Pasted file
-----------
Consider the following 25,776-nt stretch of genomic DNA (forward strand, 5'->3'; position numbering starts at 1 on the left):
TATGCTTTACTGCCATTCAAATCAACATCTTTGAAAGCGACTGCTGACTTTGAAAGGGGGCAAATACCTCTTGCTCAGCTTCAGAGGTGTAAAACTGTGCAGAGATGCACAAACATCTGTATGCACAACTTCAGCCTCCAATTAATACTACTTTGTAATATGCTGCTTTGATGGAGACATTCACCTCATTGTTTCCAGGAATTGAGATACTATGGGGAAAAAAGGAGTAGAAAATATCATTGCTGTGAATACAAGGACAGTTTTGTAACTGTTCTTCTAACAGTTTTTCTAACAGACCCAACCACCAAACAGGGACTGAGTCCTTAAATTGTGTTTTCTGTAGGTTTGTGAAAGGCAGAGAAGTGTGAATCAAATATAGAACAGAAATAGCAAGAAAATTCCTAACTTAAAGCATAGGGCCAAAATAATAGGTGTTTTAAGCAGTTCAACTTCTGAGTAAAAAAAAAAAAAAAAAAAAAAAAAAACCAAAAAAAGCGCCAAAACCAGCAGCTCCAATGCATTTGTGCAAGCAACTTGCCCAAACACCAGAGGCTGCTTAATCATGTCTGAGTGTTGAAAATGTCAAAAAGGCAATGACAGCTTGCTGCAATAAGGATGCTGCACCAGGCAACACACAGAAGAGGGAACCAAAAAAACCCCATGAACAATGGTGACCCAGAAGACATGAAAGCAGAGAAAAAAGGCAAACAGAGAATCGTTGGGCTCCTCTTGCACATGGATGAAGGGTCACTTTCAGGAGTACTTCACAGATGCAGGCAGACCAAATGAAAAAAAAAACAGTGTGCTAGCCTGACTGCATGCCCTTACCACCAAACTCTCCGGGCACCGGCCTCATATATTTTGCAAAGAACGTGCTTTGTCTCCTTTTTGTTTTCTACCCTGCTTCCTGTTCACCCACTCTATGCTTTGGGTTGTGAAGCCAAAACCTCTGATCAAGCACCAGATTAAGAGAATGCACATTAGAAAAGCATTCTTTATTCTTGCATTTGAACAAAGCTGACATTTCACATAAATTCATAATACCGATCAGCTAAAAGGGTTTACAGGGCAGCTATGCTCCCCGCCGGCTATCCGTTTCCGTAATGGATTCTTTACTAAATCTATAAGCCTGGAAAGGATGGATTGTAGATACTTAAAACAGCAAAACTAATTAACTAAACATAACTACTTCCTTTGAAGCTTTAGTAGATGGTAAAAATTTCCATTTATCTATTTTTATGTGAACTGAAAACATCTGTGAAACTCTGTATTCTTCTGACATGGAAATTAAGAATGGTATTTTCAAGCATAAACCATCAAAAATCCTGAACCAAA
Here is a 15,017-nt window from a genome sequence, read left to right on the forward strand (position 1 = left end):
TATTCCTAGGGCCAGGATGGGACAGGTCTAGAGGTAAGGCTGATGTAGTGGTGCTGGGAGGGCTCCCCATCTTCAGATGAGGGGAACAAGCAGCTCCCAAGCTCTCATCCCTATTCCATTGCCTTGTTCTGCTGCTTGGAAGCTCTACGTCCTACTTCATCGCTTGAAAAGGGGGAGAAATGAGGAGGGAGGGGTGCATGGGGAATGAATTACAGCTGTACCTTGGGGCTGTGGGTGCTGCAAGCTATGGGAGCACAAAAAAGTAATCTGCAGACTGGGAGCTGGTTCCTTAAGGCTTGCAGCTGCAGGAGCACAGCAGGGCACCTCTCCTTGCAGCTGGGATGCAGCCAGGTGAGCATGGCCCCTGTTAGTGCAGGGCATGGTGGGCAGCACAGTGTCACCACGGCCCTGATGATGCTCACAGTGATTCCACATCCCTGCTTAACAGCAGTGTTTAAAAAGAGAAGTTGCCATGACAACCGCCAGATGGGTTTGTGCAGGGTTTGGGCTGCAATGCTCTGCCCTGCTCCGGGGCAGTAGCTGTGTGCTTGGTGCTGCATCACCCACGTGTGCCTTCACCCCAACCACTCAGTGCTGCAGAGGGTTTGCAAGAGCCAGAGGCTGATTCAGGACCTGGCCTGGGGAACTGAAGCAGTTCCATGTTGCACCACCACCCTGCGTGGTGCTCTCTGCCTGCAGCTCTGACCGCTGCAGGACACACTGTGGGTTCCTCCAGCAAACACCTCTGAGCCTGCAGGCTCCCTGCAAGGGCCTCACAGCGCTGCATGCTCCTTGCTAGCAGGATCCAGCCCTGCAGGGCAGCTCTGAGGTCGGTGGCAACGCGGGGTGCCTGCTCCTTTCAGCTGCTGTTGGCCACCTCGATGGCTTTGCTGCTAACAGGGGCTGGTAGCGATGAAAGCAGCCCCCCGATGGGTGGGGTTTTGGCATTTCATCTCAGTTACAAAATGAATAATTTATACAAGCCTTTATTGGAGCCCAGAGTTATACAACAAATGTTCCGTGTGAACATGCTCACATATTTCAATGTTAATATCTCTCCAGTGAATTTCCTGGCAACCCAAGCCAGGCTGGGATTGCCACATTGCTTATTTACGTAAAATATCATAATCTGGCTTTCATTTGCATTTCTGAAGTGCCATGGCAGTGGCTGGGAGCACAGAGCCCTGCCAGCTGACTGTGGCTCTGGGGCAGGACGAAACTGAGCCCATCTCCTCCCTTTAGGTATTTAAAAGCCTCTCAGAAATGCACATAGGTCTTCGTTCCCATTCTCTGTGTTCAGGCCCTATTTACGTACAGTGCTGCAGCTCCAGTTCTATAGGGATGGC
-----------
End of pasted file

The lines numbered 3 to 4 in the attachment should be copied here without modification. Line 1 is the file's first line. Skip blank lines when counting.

Here is a 15,017-nt window from a genome sequence, read left to right on the forward strand (position 1 = left end):
TATTCCTAGGGCCAGGATGGGACAGGTCTAGAGGTAAGGCTGATGTAGTGGTGCTGGGAGGGCTCCCCATCTTCAGATGAGGGGAACAAGCAGCTCCCAAGCTCTCATCCCTATTCCATTGCCTTGTTCTGCTGCTTGGAAGCTCTACGTCCTACTTCATCGCTTGAAAAGGGGGAGAAATGAGGAGGGAGGGGTGCATGGGGAATGAATTACAGCTGTACCTTGGGGCTGTGGGTGCTGCAAGCTATGGGAGCACAAAAAAGTAATCTGCAGACTGGGAGCTGGTTCCTTAAGGCTTGCAGCTGCAGGAGCACAGCAGGGCACCTCTCCTTGCAGCTGGGATGCAGCCAGGTGAGCATGGCCCCTGTTAGTGCAGGGCATGGTGGGCAGCACAGTGTCACCACGGCCCTGATGATGCTCACAGTGATTCCACATCCCTGCTTAACAGCAGTGTTTAAAAAGAGAAGTTGCCATGACAACCGCCAGATGGGTTTGTGCAGGGTTTGGGCTGCAATGCTCTGCCCTGCTCCGGGGCAGTAGCTGTGTGCTTGGTGCTGCATCACCCACGTGTGCCTTCACCCCAACCACTCAGTGCTGCAGAGGGTTTGCAAGAGCCAGAGGCTGATTCAGGACCTGGCCTGGGGAACTGAAGCAGTTCCATGTTGCACCACCACCCTGCGTGGTGCTCTCTGCCTGCAGCTCTGACCGCTGCAGGACACACTGTGGGTTCCTCCAGCAAACACCTCTGAGCCTGCAGGCTCCCTGCAAGGGCCTCACAGCGCTGCATGCTCCTTGCTAGCAGGATCCAGCCCTGCAGGGCAGCTCTGAGGTCGGTGGCAACGCGGGGTGCCTGCTCCTTTCAGCTGCTGTTGGCCACCTCGATGGCTTTGCTGCTAACAGGGGCTGGTAGCGATGAAAGCAGCCCCCCGATGGGTGGGGTTTTGGCATTTCATCTCAGTTACAAAATGAATAATTTATACAAGCCTTTATTGGAGCCCAGAGTTATACAACAAATGTTCCGTGTGAACATGCTCACATATTTCAATGTTAATATCTCTCCAGTGAATTTCCTGGCAACCCAAGCCAGGCTGGGATTGCCACATTGCTTATTTACGTAAAATATCATAATCTGGCTTTCATTTGCATTTCTGAAGTGCCATGGCAGTGGCTGGGAGCACAGAGCCCTGCCAGCTGACTGTGGCTCTGGGGCAGGACGAAACTGAGCCCATCTCCTCCCTTTAGGTATTTAAAAGCCTCTCAGAAATGCACATAGGTCTTCGTTCCCATTCTCTGTGTTCAGGCCCTATTTACGTACAGTGCTGCAGCTCCAGTTCTATAGGGATGGC